I thank the Office of the High Commissioner for Human Rights for organizing this important event.
Since the General Assembly’s landmark vote in 2007 calling for a worldwide moratorium on the death penalty, the trend against capital punishment has become stronger and stronger. An estimated 160 countries have either abolished the death penalty or no longer practice it.
Most recently, Pakistan, the United Arab Emirates and the State of Washington in the United States decided to either establish a moratorium or to suspend executions.
Earlier this month, Gabon and El Salvador acceded to the Second Optional Protocol to the International Covenant on Civil and Political Rights aiming at the abolition of the death penalty.
I welcome these developments. But I deplore the fact that many States still execute people with little regard to due process. I am also deeply concerned that some States with long-standing de facto moratoriums have suddenly resumed executions, or are considering reintroduction of the death penalty in their legislation.
The right to life is the most fundamental of all human rights. The taking of life is too irreversible for one human being to inflict it on another.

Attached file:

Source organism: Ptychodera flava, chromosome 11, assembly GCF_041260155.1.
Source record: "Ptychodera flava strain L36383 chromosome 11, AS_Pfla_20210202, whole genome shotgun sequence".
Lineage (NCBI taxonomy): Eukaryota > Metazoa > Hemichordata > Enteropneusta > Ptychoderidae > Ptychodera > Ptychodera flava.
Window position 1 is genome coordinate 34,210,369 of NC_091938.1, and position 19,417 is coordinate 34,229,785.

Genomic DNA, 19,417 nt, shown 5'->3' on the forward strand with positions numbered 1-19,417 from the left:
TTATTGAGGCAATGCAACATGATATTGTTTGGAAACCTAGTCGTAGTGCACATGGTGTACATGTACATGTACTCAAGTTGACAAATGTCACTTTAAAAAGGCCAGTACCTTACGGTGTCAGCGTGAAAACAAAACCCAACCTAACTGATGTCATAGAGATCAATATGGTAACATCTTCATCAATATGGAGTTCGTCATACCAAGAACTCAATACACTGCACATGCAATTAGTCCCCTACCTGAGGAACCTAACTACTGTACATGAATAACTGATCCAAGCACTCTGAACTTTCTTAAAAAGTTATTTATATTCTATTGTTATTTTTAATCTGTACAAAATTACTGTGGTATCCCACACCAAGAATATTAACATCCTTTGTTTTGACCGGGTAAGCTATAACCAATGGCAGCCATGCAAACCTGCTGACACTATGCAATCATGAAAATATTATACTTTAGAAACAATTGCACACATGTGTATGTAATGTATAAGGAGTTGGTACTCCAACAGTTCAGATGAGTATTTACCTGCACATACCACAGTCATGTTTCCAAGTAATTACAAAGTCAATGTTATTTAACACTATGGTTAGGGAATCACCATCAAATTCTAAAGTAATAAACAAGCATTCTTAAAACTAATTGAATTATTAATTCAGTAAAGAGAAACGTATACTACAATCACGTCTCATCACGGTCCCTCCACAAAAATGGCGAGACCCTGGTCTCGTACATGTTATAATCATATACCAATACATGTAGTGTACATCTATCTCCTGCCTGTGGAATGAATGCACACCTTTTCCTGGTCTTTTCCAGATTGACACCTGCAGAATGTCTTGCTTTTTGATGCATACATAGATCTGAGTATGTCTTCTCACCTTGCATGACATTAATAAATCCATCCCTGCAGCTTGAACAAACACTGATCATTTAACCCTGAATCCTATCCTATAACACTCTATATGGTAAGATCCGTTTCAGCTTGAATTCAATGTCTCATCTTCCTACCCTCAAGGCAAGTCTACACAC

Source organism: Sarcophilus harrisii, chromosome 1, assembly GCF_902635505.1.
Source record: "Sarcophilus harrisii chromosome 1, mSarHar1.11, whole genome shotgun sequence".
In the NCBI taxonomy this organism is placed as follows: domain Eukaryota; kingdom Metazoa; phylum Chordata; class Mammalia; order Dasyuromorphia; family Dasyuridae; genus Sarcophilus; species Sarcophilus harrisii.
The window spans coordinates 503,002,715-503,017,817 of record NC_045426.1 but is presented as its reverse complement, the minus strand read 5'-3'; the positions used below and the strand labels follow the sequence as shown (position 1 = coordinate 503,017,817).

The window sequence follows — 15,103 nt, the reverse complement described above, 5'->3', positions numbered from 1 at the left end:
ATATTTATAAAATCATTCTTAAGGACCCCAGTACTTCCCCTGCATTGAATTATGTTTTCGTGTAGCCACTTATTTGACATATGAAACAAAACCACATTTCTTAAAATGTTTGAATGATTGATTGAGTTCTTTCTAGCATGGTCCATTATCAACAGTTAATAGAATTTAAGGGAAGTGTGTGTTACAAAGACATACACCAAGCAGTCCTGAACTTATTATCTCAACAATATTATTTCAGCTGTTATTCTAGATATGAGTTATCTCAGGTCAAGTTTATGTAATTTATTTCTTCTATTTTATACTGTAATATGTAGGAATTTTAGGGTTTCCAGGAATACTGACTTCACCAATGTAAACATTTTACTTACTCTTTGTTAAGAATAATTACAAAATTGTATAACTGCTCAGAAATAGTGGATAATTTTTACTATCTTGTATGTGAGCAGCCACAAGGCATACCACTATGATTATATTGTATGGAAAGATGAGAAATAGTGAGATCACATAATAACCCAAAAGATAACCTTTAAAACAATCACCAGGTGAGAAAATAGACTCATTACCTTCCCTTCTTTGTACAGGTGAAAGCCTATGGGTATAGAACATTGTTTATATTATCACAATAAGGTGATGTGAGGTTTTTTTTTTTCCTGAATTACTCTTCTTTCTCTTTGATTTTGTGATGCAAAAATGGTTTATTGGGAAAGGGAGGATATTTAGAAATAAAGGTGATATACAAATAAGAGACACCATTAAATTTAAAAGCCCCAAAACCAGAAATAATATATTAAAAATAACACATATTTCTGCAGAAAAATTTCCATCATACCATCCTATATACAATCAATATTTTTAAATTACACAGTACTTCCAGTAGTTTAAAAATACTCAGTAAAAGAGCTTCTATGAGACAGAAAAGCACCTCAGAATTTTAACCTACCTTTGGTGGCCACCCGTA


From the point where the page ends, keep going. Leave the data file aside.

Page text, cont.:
In death penalty cases, the odds are often stacked against the poor, ethnic minorities and other minority groups, who often lack access to effective legal representation -- which is frequently the most important factor in determining whether a defendant will receive the death penalty.
In some States, the race of the victim and the race of the defendant in capital cases are also major factors in determining who is sentenced to death.
The carrying out of the death penalty on persons with a mental disability is prohibited but still takes place.
Sentencing persons to death in absentia, the lack of due process and secret executions continue to mar the practices of those states that still implement the death penalty.
In addition, the use of the death penalty for non-violent acts, including sexual relations between consenting adults, is a violation of international human rights law. Such provisions may further encourage violence and discrimination against LGBT persons.
Foreign nationals and migrant workers also remain disproportionately affected.
These discriminatory practices in the imposition of the death penalty reinforce even further the calls for its universal abolition.
I call on all States that have not yet done so to ratify the Second Optional Protocol of the International Covenant on Civil and Political Rights aiming at the abolition of the death penalty.
As we mark the Protocol’s 25th anniversary in New York later this year, let us proclaim again our utter opposition to the death penalty. It is cruel because it is final and because it disproportionately targets disadvantaged groups.
Let us all do our utmost to put a final stop to this cruel and inhumane practice once and for all.
Thank you for your commitment.